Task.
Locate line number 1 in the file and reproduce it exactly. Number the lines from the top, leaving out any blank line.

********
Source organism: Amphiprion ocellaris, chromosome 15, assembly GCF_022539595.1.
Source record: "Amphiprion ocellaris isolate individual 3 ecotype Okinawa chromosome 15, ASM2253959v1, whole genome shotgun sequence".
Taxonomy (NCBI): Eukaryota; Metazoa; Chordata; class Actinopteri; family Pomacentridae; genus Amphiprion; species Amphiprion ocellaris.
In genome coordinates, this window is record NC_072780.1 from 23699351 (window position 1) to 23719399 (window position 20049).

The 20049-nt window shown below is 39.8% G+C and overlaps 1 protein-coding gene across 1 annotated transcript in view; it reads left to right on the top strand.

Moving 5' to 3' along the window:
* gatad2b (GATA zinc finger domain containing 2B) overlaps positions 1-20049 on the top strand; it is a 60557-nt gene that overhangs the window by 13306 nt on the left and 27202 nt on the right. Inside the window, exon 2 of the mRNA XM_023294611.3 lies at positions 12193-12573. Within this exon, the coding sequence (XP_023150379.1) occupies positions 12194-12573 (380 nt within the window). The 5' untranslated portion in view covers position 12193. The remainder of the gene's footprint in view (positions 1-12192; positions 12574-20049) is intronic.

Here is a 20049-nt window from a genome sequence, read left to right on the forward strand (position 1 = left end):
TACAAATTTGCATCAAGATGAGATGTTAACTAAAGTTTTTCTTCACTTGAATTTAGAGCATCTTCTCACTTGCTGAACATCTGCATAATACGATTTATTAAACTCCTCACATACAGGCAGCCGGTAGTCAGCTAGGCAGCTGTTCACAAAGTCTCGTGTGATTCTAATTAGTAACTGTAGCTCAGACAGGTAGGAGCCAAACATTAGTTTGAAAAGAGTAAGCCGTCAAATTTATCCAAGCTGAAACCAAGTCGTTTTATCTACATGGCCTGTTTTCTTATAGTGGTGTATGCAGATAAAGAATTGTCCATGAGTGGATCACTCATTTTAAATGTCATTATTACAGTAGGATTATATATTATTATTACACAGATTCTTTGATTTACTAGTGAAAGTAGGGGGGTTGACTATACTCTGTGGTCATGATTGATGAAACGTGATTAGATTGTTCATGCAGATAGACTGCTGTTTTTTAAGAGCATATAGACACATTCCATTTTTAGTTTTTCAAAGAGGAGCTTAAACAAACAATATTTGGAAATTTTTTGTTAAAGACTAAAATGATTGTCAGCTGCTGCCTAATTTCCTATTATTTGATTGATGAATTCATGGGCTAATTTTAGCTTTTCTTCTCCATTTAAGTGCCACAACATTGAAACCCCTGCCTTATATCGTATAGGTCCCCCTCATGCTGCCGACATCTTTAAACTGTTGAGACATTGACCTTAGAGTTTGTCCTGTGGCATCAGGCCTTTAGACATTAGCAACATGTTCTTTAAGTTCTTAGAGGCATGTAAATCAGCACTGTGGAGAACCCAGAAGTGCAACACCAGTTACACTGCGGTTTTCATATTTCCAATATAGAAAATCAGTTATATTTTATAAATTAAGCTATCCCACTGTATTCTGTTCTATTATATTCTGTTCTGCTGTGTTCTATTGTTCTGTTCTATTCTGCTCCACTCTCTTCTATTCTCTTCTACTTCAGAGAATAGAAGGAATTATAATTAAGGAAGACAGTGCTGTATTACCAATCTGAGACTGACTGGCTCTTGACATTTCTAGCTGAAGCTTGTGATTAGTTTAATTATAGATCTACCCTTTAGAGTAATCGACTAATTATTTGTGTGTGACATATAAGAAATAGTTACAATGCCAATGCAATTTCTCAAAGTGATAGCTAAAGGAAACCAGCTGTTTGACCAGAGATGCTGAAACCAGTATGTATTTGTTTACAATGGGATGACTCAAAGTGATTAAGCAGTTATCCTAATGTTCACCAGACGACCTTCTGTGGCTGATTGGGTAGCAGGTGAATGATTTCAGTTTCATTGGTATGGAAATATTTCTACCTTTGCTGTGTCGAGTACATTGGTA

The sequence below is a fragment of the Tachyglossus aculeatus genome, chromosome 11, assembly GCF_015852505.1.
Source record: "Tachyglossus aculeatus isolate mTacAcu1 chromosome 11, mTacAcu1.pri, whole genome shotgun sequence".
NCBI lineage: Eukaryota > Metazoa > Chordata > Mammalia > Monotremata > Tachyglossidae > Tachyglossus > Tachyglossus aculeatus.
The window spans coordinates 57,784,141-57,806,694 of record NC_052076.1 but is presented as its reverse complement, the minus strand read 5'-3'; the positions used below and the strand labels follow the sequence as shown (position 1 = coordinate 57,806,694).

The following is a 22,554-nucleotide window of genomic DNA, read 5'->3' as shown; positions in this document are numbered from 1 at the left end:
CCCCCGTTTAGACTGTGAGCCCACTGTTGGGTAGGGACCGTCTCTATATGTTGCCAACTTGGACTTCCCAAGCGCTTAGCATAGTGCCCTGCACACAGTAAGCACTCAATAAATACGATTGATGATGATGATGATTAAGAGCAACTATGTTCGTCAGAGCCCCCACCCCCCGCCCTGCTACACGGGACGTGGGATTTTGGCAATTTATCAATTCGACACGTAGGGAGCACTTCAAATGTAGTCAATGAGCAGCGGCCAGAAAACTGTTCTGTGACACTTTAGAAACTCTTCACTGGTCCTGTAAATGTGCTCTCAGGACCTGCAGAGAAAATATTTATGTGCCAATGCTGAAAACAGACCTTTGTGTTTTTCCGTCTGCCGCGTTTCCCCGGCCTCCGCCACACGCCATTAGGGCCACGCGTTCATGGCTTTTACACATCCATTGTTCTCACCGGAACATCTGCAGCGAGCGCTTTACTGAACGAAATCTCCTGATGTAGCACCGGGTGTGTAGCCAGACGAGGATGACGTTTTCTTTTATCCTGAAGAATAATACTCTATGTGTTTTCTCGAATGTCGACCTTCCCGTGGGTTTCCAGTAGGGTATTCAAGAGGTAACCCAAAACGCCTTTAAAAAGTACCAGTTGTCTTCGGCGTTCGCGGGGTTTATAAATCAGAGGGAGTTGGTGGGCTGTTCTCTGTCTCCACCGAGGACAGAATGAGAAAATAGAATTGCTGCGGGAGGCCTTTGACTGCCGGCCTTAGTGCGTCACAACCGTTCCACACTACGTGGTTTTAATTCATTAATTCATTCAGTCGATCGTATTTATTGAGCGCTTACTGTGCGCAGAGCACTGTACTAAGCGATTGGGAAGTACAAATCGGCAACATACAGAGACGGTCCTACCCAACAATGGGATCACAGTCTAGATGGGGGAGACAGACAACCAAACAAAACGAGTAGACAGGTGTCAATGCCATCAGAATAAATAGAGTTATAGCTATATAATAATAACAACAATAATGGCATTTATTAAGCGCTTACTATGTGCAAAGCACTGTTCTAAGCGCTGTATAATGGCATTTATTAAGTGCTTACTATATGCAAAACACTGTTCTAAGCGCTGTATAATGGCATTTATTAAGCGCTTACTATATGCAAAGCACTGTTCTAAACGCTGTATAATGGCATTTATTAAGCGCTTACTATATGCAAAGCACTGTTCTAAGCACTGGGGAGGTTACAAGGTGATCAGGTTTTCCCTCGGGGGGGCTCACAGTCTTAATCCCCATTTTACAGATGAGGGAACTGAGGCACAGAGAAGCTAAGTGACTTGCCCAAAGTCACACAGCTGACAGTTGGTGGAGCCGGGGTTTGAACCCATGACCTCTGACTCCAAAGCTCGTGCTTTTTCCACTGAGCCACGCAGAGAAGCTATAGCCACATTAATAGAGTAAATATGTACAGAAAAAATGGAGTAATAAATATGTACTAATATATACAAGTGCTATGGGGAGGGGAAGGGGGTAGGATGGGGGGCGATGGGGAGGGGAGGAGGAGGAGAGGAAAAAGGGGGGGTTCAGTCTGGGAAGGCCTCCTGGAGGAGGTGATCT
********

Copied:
Source organism: Amphiprion ocellaris, chromosome 15, assembly GCF_022539595.1.